In December 2022, nations at the Convention on Biological Diversity COP15 agreed on a landmark package of measures to address the biodiversity emergency. The “Kunming-Montreal Global Biodiversity Framework” (GBF) comprises four goals and 23 targets for achievement by 2030. Target 3 is focused on conserving and managing at least 30 percent of global ecosystems ‘through ecologically representative, well-connected and equitably governed systems of protected areas and other effective area-based conservation measures’ which recognize and respect the rights of Indigenous and local communities, whose territories overlap with over 25% of the world’s state and privately governed protected and conserved areas. But what does equitable governance of protected areas look like, and how can it be achieved?

In our research, we explored three aspects of equity in conservation: recognition of rights, values, interests and priorities of various actors; procedure around decision-making and on the inclusive and effective participation of all relevant actors; and how the distribution of costs, risks and benefits are allocated between different actors. Acknowledging the fact that these elements of equity cannot be achieved in situations where people have vastly different capabilities to participate, we used participatory video to uncover overlooked and hidden perspectives, address unequal power dynamics, and build new relationships between communities and protected area agencies.

Rebecca Xavier facilitating participatory video in the communities. Photo: Claudia Nuzzo.

Working in Guyana, and with Indigenous peoples and decision-makers involved in the management of three protected areas, we facilitated a series of video-mediated dialogues or two-way communications based on participatory videos produced by the Indigenous communities. These videos were screened to protected area authorities, which then led to the development of a response video that was subsequently taken back to the communities for feedback (and further participatory video making and dialogue).

We found that although Indigenous Peoples themselves overwhelmingly understood the role of their everyday livelihood practices such as farming, hunting, fishing and gathering in sustaining biodiversity, the video-mediated dialogue process allowed protected area managers to better recognise how traditional knowledge contributed to biodiversity conservation, and how this traditional knowledge is being eroded and could be strengthened. At the same time, the video-mediated dialogue allowed Indigenous Peoples themselves to reflect on their own practices and impacts, both positive and negative, on biodiversity, and look for ways in which their traditional knowledge could be supported.

Sustainable fishing as an everyday livelihood contributing to biodiversity conservation. Photo: Claudia Nuzzo.

Issues of procedural and distributional equity surfaced in the participatory videos, and the video-mediated dialogue gave Indigenous communities the opportunity to challenge protected area authorities on several issues, including the day-to-day running of the protected areas, limited Indigenous leadership positions, wider governance of the protected areas and benefit sharing from tourism and other activities. In response, protected area managers were able to better understand local issues and priorities, and action and/or address misunderstandings on specific claims.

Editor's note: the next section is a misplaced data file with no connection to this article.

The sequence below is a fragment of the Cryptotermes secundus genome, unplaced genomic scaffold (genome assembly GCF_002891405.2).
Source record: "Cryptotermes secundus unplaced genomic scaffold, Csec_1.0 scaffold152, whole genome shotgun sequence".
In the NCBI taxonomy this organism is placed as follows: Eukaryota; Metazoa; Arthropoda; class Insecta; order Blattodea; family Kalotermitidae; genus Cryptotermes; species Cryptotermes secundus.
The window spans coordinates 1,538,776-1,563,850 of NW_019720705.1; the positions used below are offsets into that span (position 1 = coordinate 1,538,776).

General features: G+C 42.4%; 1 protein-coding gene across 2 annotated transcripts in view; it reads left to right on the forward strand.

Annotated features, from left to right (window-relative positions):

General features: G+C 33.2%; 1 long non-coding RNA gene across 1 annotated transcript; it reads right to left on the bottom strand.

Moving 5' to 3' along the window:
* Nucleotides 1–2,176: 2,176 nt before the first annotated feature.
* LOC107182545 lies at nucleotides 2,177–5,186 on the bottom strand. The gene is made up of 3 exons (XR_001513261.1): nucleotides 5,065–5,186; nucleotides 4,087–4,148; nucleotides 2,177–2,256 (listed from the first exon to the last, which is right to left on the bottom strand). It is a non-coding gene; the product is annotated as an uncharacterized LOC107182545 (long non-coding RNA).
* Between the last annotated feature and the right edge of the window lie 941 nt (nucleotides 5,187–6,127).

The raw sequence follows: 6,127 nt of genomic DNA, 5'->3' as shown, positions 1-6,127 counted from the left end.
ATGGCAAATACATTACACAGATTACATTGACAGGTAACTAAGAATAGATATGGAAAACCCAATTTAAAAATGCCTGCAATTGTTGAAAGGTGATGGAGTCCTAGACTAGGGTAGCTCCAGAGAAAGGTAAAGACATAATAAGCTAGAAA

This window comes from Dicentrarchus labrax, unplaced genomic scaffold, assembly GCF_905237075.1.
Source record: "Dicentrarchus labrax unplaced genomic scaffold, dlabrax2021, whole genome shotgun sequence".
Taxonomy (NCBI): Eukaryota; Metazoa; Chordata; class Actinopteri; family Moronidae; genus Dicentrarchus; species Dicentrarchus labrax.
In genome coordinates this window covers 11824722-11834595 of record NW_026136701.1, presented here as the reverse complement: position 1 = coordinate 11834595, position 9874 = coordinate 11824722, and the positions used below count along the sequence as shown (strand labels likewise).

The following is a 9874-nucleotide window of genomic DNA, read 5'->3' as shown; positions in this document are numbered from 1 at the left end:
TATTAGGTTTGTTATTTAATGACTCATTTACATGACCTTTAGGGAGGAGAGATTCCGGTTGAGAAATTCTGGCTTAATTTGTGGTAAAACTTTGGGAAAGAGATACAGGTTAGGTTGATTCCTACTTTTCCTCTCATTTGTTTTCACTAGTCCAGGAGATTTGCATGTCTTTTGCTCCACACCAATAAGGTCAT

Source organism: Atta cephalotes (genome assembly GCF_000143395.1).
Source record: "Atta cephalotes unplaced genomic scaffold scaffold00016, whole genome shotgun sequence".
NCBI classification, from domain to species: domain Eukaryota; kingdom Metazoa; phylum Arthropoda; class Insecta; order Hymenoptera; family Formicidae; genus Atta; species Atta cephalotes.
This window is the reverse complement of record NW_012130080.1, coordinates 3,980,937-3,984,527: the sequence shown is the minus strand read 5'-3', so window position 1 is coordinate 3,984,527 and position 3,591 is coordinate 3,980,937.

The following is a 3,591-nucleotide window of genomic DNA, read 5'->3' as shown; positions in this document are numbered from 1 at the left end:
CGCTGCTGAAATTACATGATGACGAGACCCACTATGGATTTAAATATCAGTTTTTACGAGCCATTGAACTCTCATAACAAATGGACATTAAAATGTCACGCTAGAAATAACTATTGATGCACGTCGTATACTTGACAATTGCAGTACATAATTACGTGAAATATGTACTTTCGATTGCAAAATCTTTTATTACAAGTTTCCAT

The intimate link between Indigenous Peoples and their land—a right that needs to be respected in protected area conservation. Photo: Claudia Nuzzo.

In the context of many protected areas excluding people, Target 3 of the GBF has been subject to considerable controversy and debate. Any increase in protected areas, alongside the governance of current protected areas, must place the rights and livelihoods of Indigenous Peoples and local communities at its heart. Participatory video provides a means to bring unheard voices to the conservation arena, particularly where people do not have the confidence, capacities, access or resources to present them in person, or if the communication spaces do not enable them to be meaningfully included. The video-mediated dialogue process can contribute to building long-term, trustworthy and accountable relationships between Indigenous and local communities and protected area authorities to jointly produce just outcomes.

See here for the video-mediated dialogues:


The article ‘Video-mediated dialogue for promoting equity in protected area conservation’ is available in Oryx—The International Journal of Conservation.

Jay Mistry is a Professor of Environmental Geography. Her research interests include environmental management and governance, participatory visual methods and Indigenous geographies. Her work involves supporting local livelihoods, biodiversity conservation and Indigenous rights through action research using participatory video .

Deirdre Jafferally is a researcher in conservation and sustainable livelihoods. She is interested in seeing the Rupununi, Guyana, developed sustainably with Indigenous communities playing a vital role in the planning, decision-making and implementation of developmental activities.

Grace Albert is of Makushi heritage and a researcher in community development and conservation. Her interests include visual methods and environmental mapping. She hopes to remain as a resource person for her community and is committed towards development of her homeland.

Rebecca Xavier is a proud Indigenous woman, a descendant of the Wapishan nation. Her research interests include community development, participatory video and environmental monitoring. She is currently a Deputy Toshao (leader) in her home district of Annai, Guyana.